Depot to study privatization of jobs

November 30, 1998|By DON AINES

CHAMBERSBURG, Pa. - Base operations involving 358 support personnel at Letterkenny Army Depot could be privatized as a result of a study ordered by the Department of the Army.

"They either will be Army jobs or they will be privatized. The process is not to make all the jobs go away," depot spokesman Alan Loessy said.

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The depot received notification from the Army last Wednesday that it must conduct the study over the next 21 months to determine if base operations "should be performed under contract with commercial sources or in-house using Government facilities and personnel," according to a news release from the depot.

"It's driven by the Quadrennial Defense Review. These studies are being done nationwide," Loessy said. A similar cost comparison study was ordered several weeks ago for the depot's ammunition demilitarization operation.


That involves 19 federal employees whose task it is to blow up about 4,000 tons of obsolete and unstable ammunition each year.

Loessy said base operations that could be affected include security, the Directorate of Contracting, the Public Works Center, information management and the depot's budget office.

"These are people who are not mission-direct," Loessy said. In other words, they provide indirect support for the depot's missions, which include missile maintenance and ammunition storage and shipment.

"We go into this very optimistically. We've been running a very competitive operation," Loessy said of the Letterkenny Army Depot Cost Comparison Study. Loessy said about half the time, the studies conclude that the government is the most efficient organization.

He said the depot over the years has become used to competing with other military installations and private contractors to maintain its mission workloads.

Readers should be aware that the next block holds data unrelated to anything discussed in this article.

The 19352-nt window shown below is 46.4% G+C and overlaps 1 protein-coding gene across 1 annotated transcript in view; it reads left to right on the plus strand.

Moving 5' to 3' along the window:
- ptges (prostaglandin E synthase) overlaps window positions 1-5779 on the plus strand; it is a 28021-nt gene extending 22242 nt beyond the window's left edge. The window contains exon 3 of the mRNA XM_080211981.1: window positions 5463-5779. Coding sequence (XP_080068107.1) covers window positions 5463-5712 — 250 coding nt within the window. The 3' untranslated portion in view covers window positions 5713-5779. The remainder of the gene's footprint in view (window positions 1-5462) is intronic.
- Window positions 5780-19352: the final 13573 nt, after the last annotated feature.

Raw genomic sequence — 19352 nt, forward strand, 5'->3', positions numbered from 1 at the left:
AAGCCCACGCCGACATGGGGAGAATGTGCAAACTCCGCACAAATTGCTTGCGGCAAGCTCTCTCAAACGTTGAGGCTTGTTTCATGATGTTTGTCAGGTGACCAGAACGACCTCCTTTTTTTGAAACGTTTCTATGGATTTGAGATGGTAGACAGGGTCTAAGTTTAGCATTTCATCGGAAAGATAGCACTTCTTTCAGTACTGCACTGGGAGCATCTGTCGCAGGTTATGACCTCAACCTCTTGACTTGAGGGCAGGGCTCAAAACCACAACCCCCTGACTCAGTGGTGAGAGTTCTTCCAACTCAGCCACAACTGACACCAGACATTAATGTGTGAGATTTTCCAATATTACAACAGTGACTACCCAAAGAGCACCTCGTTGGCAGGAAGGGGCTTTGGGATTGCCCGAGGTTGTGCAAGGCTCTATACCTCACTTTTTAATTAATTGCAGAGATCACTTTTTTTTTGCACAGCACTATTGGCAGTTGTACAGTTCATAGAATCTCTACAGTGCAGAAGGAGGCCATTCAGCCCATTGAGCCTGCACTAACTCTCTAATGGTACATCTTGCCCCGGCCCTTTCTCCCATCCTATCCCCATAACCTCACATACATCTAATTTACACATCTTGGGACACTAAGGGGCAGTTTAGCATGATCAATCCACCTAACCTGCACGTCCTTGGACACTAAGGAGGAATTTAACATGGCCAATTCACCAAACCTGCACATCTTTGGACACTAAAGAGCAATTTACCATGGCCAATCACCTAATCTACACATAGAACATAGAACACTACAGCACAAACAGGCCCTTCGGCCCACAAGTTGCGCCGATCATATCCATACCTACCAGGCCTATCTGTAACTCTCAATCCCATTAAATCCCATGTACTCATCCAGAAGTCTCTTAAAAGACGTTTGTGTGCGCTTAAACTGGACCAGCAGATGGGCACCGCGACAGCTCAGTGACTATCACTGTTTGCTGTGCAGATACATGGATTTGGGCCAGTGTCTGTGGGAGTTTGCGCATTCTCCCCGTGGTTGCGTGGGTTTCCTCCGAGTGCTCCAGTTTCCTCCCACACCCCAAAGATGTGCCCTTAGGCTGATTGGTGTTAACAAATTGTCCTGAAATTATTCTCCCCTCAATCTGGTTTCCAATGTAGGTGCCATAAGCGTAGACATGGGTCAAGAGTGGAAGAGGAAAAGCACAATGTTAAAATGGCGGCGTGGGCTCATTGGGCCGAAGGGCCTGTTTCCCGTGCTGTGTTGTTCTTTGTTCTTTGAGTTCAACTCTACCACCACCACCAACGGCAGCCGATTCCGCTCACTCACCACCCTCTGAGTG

An independent consulting firm will do the study, which is scheduled to be completed in 2000. A decision on whether to switch to a private contractor will be made "only if the solicitation of commercial bids indicates that contracting out is more cost effective," according to the release.

Loessy said contractors would "bid for the whole base ops, not just pieces of it."

Whether base operations remain in depot hands or are contracted out, the study must result in savings of 20 percent or more. Loessy did not have budget figures for base operations Sunday.

Employees that may be displaced would be given the right of first refusal on job opportunities with a contractor, or assistance through the Priority Placement Program for other positions in the Department of Defense and other federal agencies.

Once Franklin County's largest employer, the depot and its tenant activities employ about 2,500 people. That's about half the workforce of a decade ago.

Downsizing accelerated with the 1995 Base Realignment and Closure Commission decision to transfer some missions to other depots. That process will be completed in 2000.

The 19,000-acre depot is shrinking physically, also. Earlier this month, the Army gave 234 acres to the Letterkenny Industrial Development Authority. The authority will eventually get 1,500 acres for development as an industrial and business park.

The authority also has agreements in the works to take over the depot's sewer, water and electrical systems.

While those fall under public works, Loessy said that category also includes federal employees who do carpentry, plumbing, road maintenance and snow removal, among other tasks.

He said depot firefighters will not be affected by the study, nor will personnel center employees, who are part of a separate consolidation.

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